According to the Commerce Department, the U.S. economy grew by 2.9 percent last year. The economy grew at a 2.6-percent annual rate in the fourth quarter of 2018, beating forecasters’ expectations of 2.2 percent. After all, they looked at 4.2 percent growth in the second quarter, 3.4 percent growth in the third quarter, and so they just assumed that the economy would continue to trend downwards in the fourth. Some even began to use the “r” word (recession), predicting such an event for late 2019 or early 2020.
Instead, economic growth in the fourth quarter clocked in at 3.1 percent, ahead of the same period a year ago.
Non-professional observers see a much different picture than the professional naysayers. Brian Coulton of Fitch Ratings said:
Consumer spending continued to grow solidly and, most encouragingly, business investment growth recovered sharply after a dip in the third quarter.
Despite big external headwinds and financial market volatility in the fourth quarter, U.S. firms are not retrenching sharply on capex [capital expenditures]. Labor market strength and ongoing fiscal stimulus should see domestic demand expanding [into 2019].
Avery Shenfeld of CIBC Economics reprised Coulton:
U.S. fourth-quarter GDP was not bad, not bad at all, considering all the fretting about a slowdown that dominated the news flow during the quarter.
The 2.6% annualized pace was about a half point above our forecast and the consensus, helped by a firmer reading than we expected on business investment spending (up 6.2% annualized).
Renaissance Macro Research, which looks at research and development (R&D) spending across the globe, reported that R&D spending in the United States “is exploding, advancing 13.5% annualized in Q4 [of 2018], climbing 9.9% over the last year. Private R&D spending now represents 2.3% of U.S. GDP, an all-time record. R&D spending is usually a good sign for future productivity growth.”
Sal Guatieri of the Canadian firm BMO Capital Markets expanded on Renaissance’s report: “Business investment was a big positive surprise, with nonresidential spending soaring 6.2% on the back of a 6.7% jump in equipment spending and a honking 13.1% increase in intellectual property products. Tariffs and the trade war are denting business sentiment, but evidently not enough to seriously derail hiring or spending plans.”
Anecdotes from other sectors question the negative outlook for 2019 still being hawked by prognosticators. For example, pending home sales rose 4.6 percent in January over December where forecasters had expected an increase of just 0.8 percent. The four-week moving average of unemployment claims declined in January, reflecting employers’ reluctance to lay people off. Those same employers are raising wages not only to keep them but to keep them happy.
The Chicago Purchasing Managers Index (PMI), from the Institute of Supply Management on Thursday, surged eight full percentage points in February, the largest monthly rise in two years, while its “new orders” component rose 15.2 points. Shaily Mittal, a senior economist at MNI Indicators, said “the sharp pickup in the barometer … underpinned by the growth in demand and production, showcases a healthy image of the U.S. economy.”
That “healthy image” doesn’t fully reflect what’s really going on in the U.S. economy, according to Mark Skousen. Years ago Skousen, frustrated by the reporting by the Commerce Department on only the “finished goods” part of the economy (and calling it the Gross Domestic Product, or GDP), developed the “gross output” (GO) indicator. The Bureau of Economic Analysis (BEA) now reports the GO a week ahead of its report on the GDP. Noted Skousen:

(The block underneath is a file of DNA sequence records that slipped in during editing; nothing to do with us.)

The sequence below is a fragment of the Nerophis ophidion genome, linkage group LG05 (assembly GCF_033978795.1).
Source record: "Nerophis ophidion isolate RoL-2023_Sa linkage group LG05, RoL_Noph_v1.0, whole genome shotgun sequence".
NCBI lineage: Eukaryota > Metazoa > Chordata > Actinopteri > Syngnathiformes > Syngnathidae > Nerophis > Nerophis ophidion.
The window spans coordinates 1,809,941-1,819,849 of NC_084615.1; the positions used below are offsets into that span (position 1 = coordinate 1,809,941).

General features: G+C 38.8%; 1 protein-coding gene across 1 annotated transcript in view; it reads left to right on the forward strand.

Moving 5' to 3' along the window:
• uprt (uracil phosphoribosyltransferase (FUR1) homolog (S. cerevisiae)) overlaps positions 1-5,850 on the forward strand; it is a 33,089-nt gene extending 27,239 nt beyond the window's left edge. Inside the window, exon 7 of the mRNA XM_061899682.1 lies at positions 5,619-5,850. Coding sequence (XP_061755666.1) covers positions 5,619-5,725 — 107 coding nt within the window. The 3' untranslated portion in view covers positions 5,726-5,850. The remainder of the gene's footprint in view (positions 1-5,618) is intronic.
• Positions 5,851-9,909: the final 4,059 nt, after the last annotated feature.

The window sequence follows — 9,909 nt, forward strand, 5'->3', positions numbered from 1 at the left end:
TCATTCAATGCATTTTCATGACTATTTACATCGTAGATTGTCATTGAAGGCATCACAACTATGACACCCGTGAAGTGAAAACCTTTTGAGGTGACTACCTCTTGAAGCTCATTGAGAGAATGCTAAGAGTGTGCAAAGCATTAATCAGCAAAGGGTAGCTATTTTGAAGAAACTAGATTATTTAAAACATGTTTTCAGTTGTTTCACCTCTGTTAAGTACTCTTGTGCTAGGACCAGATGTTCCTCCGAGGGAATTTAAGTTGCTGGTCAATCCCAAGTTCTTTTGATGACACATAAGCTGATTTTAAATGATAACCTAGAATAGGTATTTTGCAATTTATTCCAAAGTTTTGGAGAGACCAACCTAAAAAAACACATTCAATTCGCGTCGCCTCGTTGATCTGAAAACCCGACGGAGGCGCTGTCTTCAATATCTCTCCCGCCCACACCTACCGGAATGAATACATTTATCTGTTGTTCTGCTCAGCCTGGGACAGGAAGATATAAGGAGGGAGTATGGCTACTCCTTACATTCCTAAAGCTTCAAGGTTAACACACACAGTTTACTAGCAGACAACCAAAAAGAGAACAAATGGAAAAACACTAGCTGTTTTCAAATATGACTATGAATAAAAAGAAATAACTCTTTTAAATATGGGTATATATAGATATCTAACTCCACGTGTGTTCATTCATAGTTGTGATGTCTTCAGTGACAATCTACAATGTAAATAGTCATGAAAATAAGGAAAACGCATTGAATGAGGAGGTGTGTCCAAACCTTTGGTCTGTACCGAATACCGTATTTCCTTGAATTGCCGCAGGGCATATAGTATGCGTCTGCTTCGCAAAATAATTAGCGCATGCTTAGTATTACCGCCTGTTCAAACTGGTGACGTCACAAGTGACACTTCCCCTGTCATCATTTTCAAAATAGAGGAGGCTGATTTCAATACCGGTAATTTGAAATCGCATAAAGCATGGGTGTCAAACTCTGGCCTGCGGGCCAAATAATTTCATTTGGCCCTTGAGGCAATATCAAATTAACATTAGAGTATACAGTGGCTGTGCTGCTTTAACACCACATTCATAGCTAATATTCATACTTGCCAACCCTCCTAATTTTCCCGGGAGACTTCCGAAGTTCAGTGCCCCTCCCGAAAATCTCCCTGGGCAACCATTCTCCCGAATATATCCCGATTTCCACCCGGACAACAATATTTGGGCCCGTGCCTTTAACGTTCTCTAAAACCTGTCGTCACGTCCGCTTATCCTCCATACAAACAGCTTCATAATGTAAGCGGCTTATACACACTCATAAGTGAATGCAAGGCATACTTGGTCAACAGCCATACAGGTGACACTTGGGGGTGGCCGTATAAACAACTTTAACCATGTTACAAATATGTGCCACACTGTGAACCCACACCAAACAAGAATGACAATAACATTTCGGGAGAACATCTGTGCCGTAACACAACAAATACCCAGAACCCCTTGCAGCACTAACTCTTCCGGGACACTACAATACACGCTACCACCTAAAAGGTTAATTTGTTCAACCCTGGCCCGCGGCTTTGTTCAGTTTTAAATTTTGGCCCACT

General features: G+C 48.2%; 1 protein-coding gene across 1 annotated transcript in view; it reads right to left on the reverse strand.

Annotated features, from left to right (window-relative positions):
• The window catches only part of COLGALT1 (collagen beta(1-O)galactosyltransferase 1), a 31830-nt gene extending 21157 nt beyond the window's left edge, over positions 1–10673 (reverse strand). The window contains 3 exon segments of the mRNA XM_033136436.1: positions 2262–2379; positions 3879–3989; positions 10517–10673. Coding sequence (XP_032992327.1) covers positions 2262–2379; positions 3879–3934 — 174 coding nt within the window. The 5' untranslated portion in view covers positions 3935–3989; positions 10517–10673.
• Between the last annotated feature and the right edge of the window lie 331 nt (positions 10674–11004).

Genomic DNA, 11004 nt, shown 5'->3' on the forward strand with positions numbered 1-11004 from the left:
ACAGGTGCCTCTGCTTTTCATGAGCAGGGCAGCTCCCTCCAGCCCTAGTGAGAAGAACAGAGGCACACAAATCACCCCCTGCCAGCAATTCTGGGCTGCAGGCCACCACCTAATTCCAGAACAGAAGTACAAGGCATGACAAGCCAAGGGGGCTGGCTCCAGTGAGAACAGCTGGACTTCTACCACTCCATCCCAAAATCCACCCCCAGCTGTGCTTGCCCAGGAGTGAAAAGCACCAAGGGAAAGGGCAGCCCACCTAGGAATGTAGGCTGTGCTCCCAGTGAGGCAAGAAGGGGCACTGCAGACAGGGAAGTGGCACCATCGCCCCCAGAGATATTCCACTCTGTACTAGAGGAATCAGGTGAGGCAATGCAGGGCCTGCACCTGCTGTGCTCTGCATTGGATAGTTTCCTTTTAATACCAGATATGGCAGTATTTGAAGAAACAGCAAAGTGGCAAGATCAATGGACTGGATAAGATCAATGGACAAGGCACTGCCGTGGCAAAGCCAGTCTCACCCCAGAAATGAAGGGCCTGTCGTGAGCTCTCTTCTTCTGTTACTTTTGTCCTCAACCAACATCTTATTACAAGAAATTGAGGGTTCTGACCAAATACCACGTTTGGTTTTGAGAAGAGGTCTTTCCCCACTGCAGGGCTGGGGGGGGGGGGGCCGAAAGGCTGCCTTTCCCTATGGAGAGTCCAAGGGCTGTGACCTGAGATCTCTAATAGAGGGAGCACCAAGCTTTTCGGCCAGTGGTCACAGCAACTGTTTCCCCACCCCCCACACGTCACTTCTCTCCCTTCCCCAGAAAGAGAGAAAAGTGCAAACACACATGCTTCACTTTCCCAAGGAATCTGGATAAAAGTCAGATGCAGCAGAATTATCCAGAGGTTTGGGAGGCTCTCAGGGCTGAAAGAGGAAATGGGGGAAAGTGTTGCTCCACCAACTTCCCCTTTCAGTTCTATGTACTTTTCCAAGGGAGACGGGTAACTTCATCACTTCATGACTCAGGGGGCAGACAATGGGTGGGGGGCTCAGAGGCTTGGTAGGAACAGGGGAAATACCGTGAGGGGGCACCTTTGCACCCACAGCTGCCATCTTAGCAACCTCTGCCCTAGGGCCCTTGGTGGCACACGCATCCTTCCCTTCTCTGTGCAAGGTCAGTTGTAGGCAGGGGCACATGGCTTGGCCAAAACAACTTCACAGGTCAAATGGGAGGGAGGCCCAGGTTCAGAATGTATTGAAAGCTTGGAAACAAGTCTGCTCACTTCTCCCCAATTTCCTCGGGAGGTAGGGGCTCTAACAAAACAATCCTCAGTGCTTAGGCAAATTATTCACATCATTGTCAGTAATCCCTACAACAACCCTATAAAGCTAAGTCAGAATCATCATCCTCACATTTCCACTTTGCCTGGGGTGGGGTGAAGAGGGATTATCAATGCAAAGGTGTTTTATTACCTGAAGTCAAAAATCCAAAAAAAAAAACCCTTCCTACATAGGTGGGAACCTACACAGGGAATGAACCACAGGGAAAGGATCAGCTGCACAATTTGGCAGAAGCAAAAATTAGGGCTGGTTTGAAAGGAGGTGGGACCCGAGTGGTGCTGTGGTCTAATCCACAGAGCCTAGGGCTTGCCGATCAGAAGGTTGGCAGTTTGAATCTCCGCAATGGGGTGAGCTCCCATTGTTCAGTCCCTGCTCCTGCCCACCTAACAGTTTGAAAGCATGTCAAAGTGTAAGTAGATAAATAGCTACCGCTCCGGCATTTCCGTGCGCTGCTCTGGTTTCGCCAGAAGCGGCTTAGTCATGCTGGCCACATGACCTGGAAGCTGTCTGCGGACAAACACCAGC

Contrary to what the media says, consumer spending does not drive the economy, and does not represent two-thirds of the economy.
Using GO as a better, more accurate measure of total spending in the economy, business spending (B2B) is almost twice the size as consumer spending. Consumer spending is the effect, not the cause, of prosperity.
Twice the size? By measuring economic activity at every level in the economy (and not just consumer spending), “the results are eye-popping” says Skousen: “Total spending on new goods and services topped $45 trillion for the first time [in history].” He added, “Real GO climbed at an annualized rate of 4.6% in the 3rd quarter, much faster than GDP. Business-to-business (B2B) spending rose even faster, 5.8% in real terms, much more than consumer spending.”
Skousen’s outlook for 2019? “Whenever GO is growing faster than GDP, as it has been doing in 2018, it’s a positive sign that the economy is still robust and growing. That’s what we are seeing.”
He sees the manufacturing sector, which comprises one-sixth of the U.S. economy, as growing at 9.1 percent in 2018’s third quarter, with the durable goods part of that sector advancing at nearly 13 percent. He sees the finance, insurance, real estate, rental and leasing sector (the largest sector of the economy at nearly 20 percent) growing at 4.8 percent, with construction expanding at a seven-percent annual rate and the education, healthcare, and social assistance sector climbing 8.1 percent in the third quarter of 2018.
Skousen said, “GDP leaves out the supply chain and business to business [B2B] transactions in the production of intermediate inputs. That’s a big part of the economy. GO includes B2B activity that is vital to the production process. No one should ignore what is going on in the supply chain of the economy.”
When the Commerce Department issues is report on GDP next month, informed readers will not only take that number with a large grain of salt, they will double it to get a true measure of the U.S. economy’s more accurate (and astonishing) output.
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